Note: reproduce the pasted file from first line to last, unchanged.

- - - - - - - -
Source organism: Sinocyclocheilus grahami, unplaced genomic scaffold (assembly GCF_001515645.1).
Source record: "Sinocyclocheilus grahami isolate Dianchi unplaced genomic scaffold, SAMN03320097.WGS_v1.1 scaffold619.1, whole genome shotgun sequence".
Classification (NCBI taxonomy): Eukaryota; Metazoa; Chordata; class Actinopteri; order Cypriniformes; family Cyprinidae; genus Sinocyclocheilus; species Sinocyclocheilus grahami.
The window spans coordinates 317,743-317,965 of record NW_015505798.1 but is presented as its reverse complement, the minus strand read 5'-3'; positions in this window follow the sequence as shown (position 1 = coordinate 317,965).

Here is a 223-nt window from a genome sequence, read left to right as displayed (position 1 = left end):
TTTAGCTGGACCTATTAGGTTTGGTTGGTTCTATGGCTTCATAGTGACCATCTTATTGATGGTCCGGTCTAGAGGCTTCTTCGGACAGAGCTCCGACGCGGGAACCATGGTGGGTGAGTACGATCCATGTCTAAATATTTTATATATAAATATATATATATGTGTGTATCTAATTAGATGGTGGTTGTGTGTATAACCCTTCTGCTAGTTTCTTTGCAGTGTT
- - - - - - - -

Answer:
Source organism: Sinocyclocheilus grahami, unplaced genomic scaffold (assembly GCF_001515645.1).
Source record: "Sinocyclocheilus grahami isolate Dianchi unplaced genomic scaffold, SAMN03320097.WGS_v1.1 scaffold619.1, whole genome shotgun sequence".
Classification (NCBI taxonomy): Eukaryota; Metazoa; Chordata; class Actinopteri; order Cypriniformes; family Cyprinidae; genus Sinocyclocheilus; species Sinocyclocheilus grahami.
The window spans coordinates 317,743-317,965 of record NW_015505798.1 but is presented as its reverse complement, the minus strand read 5'-3'; positions in this window follow the sequence as shown (position 1 = coordinate 317,965).

Here is a 223-nt window from a genome sequence, read left to right as displayed (position 1 = left end):
TTTAGCTGGACCTATTAGGTTTGGTTGGTTCTATGGCTTCATAGTGACCATCTTATTGATGGTCCGGTCTAGAGGCTTCTTCGGACAGAGCTCCGACGCGGGAACCATGGTGGGTGAGTACGATCCATGTCTAAATATTTTATATATAAATATATATATATGTGTGTATCTAATTAGATGGTGGTTGTGTGTATAACCCTTCTGCTAGTTTCTTTGCAGTGTT